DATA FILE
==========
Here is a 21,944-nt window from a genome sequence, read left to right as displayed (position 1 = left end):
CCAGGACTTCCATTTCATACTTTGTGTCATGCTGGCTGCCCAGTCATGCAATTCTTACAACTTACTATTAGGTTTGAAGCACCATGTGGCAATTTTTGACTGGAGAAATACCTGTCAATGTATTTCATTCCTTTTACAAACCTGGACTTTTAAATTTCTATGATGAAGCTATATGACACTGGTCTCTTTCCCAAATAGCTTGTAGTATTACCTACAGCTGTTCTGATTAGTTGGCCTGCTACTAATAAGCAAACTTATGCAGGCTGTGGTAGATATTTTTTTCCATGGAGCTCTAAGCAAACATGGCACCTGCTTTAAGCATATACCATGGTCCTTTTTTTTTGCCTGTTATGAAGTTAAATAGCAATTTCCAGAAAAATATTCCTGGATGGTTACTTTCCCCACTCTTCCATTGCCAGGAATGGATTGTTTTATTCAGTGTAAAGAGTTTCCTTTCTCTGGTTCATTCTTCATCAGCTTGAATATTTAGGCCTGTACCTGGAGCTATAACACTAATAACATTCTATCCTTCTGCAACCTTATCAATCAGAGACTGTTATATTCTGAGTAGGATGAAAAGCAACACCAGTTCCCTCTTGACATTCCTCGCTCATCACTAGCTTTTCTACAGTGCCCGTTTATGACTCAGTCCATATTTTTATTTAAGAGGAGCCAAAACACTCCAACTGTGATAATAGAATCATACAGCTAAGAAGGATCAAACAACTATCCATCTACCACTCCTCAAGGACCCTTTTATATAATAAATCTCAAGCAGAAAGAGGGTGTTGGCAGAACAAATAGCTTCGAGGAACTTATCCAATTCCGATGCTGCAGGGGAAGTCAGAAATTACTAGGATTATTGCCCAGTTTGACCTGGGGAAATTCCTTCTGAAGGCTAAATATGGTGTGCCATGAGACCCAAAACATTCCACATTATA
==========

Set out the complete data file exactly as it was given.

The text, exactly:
Here is a 21,944-nt window from a genome sequence, read left to right as displayed (position 1 = left end):
CCAGGACTTCCATTTCATACTTTGTGTCATGCTGGCTGCCCAGTCATGCAATTCTTACAACTTACTATTAGGTTTGAAGCACCATGTGGCAATTTTTGACTGGAGAAATACCTGTCAATGTATTTCATTCCTTTTACAAACCTGGACTTTTAAATTTCTATGATGAAGCTATATGACACTGGTCTCTTTCCCAAATAGCTTGTAGTATTACCTACAGCTGTTCTGATTAGTTGGCCTGCTACTAATAAGCAAACTTATGCAGGCTGTGGTAGATATTTTTTTCCATGGAGCTCTAAGCAAACATGGCACCTGCTTTAAGCATATACCATGGTCCTTTTTTTTTGCCTGTTATGAAGTTAAATAGCAATTTCCAGAAAAATATTCCTGGATGGTTACTTTCCCCACTCTTCCATTGCCAGGAATGGATTGTTTTATTCAGTGTAAAGAGTTTCCTTTCTCTGGTTCATTCTTCATCAGCTTGAATATTTAGGCCTGTACCTGGAGCTATAACACTAATAACATTCTATCCTTCTGCAACCTTATCAATCAGAGACTGTTATATTCTGAGTAGGATGAAAAGCAACACCAGTTCCCTCTTGACATTCCTCGCTCATCACTAGCTTTTCTACAGTGCCCGTTTATGACTCAGTCCATATTTTTATTTAAGAGGAGCCAAAACACTCCAACTGTGATAATAGAATCATACAGCTAAGAAGGATCAAACAACTATCCATCTACCACTCCTCAAGGACCCTTTTATATAATAAATCTCAAGCAGAAAGAGGGTGTTGGCAGAACAAATAGCTTCGAGGAACTTATCCAATTCCGATGCTGCAGGGGAAGTCAGAAATTACTAGGATTATTGCCCAGTTTGACCTGGGGAAATTCCTTCTGAAGGCTAAATATGGTGTGCCATGAGACCCAAAACATTCCACATTATA